Teachers swiftly spot when pupils fall behind and give them help to catch up in the school's 'pick and fix' sessions. Pupils remember what they have been taught in many subjects.
Mindful of teachers' workload, leaders did not introduce new programmes of learning in all subjects at the same time.
In a couple of subjects changes are more recent. The link to learning in the early years is still developing. A few teachers are getting to grips with how best to deliver these subject areas in key stage 1 and in the early years.
This means some pupils take a little longer to become secure in their knowledge in these subjects.
Pupils have plenty of opportunities to become good citizens. Pupils gain an age-appropriate understanding of leadership and decision-making through their work as house captains and councillors.
From the start of early years, pupils are taught to value themselves and others. They develop an understanding of diversity. They know that people's differences are not always visible.
Pupils explained it is important to 'respect what people think' and to 'treat everyone with respect'.
The Ormiston Academy Trust (the trust) and local governors provide leaders with precise challenge in regular 'progress boards'. Several local governors are new.
The trust and chair of governors have planned training so new governors are prepared and well placed to fulfil their roles.
Staff told us that the past two years have been particularly hard work – due to the merger and demands of the pandemic. They notice and appreciate leaders' consideration of their well-being.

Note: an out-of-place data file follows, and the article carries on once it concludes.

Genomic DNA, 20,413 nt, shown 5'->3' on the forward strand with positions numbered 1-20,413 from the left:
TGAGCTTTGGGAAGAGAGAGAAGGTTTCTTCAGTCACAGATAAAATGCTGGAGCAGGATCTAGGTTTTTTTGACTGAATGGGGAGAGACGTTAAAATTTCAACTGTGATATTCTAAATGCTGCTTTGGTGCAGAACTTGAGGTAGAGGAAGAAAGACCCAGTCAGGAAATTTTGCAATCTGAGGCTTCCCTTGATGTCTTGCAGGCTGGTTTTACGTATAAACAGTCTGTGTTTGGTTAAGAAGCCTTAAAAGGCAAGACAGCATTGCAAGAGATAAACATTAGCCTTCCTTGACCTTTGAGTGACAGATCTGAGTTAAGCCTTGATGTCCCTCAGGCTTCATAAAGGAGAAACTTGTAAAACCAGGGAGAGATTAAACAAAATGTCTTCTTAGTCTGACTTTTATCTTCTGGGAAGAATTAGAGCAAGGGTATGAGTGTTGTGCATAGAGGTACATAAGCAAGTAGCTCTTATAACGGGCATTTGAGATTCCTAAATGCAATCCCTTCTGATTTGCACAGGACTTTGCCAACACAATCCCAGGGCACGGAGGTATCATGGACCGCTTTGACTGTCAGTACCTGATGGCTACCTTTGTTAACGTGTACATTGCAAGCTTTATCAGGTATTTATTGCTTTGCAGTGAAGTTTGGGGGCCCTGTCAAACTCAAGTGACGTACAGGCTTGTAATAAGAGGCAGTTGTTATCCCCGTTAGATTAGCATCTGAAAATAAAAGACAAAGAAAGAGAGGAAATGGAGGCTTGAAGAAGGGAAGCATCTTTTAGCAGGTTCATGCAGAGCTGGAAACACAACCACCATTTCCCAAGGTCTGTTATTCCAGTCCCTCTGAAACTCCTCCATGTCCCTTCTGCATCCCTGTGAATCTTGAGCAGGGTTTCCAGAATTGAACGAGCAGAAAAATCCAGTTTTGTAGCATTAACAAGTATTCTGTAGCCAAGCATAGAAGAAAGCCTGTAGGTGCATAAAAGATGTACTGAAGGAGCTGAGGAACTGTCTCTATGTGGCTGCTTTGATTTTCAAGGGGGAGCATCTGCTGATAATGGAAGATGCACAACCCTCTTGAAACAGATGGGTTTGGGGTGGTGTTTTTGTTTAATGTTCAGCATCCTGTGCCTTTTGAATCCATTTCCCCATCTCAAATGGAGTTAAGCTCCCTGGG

Staff enjoy and are proud of working at the school.
Information on the school website does not accurately reflect the good work taking place in the school.
The arrangements for safeguarding are effective.
The trust, local governors and leaders are proactive and thorough in ensuring that pupils are safe. Leaders update staff on, and check their understanding of, safeguarding routines. This sustains adults' vigilance in checking on pupils' well-being.
Staff understand the importance of reporting concerns promptly and with accuracy. Leaders are tenacious in ensuring that pupils who require extra support get the help that they need.
Pupils are taught strategies to keep themselves safe.
They know not to share personal information when online. If pupils have worries, they are confident that staff will listen to and support them.
What does the school need to do to improve?
(Information for the school and appropriate authority)
• Leaders have redesigned the curriculum to be more ambitious and inclusive.
Teachers deliver the curriculum well in most subjects. The consistency with which a few teachers apply leaders' high curricular expectations varies in a couple of subjects and learning areas in the early years and key stage 1. In line with their realistic timescales, leaders should continue to train staff to deliver the curriculum expertly in all subjects.
• The trust and local governing body share the governance duties. They should put into action their plans to train new local governors, so they are well placed to play their full part in the continuing effective governance of the school. This includes ensuring that the website accurately reflects the good work taking place in the school.